Sanders, et al., v. The Mosaic Company, et al.

Filing 91

ORDER REGARDING CLAIM CONSTRUCTION. Signed on 5/17/10 by Magistrate Judge John T. Maughmer. (Alexander, Pam)

Download PDF
IN THE UNITED STATES DISTRICT COURT FOR THE WESTERN DISTRICT OF MISSOURI WESTERN DIVISION JOHN LARRY SANDERS and SPECIALTY FERTILIZER PRODUCTS, LLC, Plaintiffs/Counterclaim Defendants, v. THE MOSAIC COMPANY; CARGILL, INC.; and CARGILL FERTILIZER, INC., Defendants/Counterclaim Plaintiffs. Civil File No. 09-00016-CV-W-JTM ORDER REGARDING CLAIMS CONSTRUCTION The parties having presented their respective positions on issues regarding the proper construction of the claims of the patent-in-suit, U.S. Patent No. 6,210,459 (the `459 patent), to the Court in opening and responsive memoranda, supplemented by expert declarations, deposition transcripts, and other factual material, and by oral argument on March 17, 2010, it is hereby: ORDERED: 1. The parties having stipulated that the claim terms "soil nutrient composition" and a "composite comprising a self-sustaining body" should be construed in the same way, those terms in the phrases "soil nutrient composition comprising . . . a micronutrient" and a "composite comprising . . . a micronutrient" are construed consistent with the patent file history description of the claimed invention as relating to "high-concentration micronutrient compositions and composites." Because the parties' experts agree that "high-concentration micronutrient compositions and composites" must include minimum micronutrient percentages by weight of about five percent, the patentee disclaimed and disavowed compositions or composites with lower micronutrient percentages. Similarly, in making arguments to the Patent and Trademark Office during the prosecution of U.S. Patent No. 6,132,485 ("`485 patent"), the parent patent to the patent-in-suit, the patentee disclaimed and disavowed micronutrient percentages lower than about five percent, in order to distinguish the claimed invention from U.S. Patent No. 5,571,303 to Bexton. The arguments made by the patentee in connection with the prosecution of the parent patent apply to claims containing similar language in the patent-in-suit. 2. The same terms - "soil nutrient composition" and a "composite comprising a self- sustaining body" are also construed to be limited to non-stratified homogenous products. In making arguments to the Patent and Trademark Office to distinguish the claims of the `485 parent patent from U.S. Patent Nos. 4,334,906 to Young and 3,206,297 to O'Connor, the patentee disclaimed and disavowed fertilizer structures that were not non-stratified homogenous products. In addition, the process described in the `459 patent would result in a non-stratified, homogenous product, a fact that corroborates the conclusion that the disclaimers and disavowals made by the patentee in connection with the `485 parent patent are also applicable to the patent-in-suit. 3. The term "mixture," as used in claims requiring a "composite comprising a self- sustaining body formed of a mixture comprising ammonium sulfate, elemental sulfur, and a micronutrient selected from" a group of micronutrients, refers to a mixture of those listed elements: ammonium sulfate, elemental sulfur, and at least one micronutrient. /s/ John T. Maughmer JOHN T. MAUGHMER U. S. MAGISTRATE JUDGE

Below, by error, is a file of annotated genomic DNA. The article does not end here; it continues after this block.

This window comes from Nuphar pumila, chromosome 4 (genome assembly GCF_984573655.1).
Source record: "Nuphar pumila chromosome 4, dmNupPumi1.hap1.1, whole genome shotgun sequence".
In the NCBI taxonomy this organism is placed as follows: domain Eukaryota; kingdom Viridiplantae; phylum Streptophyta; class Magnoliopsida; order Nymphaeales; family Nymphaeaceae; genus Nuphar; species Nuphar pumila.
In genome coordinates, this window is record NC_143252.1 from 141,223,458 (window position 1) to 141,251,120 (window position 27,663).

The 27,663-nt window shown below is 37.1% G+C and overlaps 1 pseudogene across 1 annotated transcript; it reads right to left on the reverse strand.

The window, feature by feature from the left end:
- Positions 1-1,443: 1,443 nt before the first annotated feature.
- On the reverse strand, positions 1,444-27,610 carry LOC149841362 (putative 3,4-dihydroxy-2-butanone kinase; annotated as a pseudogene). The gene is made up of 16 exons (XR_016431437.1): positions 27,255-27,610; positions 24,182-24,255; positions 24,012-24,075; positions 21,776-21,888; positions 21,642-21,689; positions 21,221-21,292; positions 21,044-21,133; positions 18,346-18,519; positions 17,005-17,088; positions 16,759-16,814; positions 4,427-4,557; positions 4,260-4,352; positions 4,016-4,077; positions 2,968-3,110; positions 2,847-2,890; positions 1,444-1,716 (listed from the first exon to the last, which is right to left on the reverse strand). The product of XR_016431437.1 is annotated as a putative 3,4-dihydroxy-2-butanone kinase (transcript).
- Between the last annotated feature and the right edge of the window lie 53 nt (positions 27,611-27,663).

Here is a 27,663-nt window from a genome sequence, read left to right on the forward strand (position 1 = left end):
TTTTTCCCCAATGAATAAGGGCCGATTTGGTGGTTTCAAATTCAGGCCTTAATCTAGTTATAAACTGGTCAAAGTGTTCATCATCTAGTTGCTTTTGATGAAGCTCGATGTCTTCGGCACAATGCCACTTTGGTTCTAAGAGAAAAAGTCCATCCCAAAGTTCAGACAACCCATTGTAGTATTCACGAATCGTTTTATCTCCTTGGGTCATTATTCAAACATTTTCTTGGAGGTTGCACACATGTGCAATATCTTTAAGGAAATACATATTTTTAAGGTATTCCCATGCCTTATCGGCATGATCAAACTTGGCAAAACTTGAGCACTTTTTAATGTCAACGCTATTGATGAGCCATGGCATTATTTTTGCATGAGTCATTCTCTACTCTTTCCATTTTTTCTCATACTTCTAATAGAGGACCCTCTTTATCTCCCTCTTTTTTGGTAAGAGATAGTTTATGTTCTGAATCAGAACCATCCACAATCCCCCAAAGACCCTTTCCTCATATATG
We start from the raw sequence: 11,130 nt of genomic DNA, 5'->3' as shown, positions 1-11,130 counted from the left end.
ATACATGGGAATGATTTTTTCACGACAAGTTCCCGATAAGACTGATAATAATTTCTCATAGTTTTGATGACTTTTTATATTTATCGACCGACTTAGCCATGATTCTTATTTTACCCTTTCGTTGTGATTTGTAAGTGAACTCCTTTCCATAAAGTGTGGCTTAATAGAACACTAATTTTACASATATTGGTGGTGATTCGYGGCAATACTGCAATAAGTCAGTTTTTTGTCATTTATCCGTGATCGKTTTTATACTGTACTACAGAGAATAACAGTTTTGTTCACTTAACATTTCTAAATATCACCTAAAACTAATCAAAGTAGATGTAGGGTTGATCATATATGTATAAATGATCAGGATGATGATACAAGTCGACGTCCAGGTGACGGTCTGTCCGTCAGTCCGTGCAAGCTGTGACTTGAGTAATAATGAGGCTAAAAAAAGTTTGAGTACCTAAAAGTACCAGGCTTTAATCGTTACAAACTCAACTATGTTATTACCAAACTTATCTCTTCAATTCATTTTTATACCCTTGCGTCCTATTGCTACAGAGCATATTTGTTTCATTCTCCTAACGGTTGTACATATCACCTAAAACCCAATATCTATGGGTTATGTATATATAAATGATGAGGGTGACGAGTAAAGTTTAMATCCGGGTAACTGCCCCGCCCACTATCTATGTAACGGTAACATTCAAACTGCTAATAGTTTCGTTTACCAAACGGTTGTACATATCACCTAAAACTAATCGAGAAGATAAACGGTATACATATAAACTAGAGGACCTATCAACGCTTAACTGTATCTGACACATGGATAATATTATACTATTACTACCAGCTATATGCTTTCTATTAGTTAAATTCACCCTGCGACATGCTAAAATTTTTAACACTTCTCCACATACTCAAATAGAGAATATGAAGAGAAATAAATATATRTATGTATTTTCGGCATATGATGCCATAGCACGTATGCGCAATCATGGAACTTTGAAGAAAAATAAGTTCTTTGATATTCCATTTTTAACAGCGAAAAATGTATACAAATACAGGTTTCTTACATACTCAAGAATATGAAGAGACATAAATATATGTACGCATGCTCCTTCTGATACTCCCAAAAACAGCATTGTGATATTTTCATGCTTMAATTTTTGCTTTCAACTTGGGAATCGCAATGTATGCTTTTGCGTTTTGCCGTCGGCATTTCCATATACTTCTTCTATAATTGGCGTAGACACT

Disclaimer: Justia Dockets & Filings provides public litigation records from the federal appellate and district courts. These filings and docket sheets should not be considered findings of fact or liability, nor do they necessarily reflect the view of Justia.


Why Is My Information Online?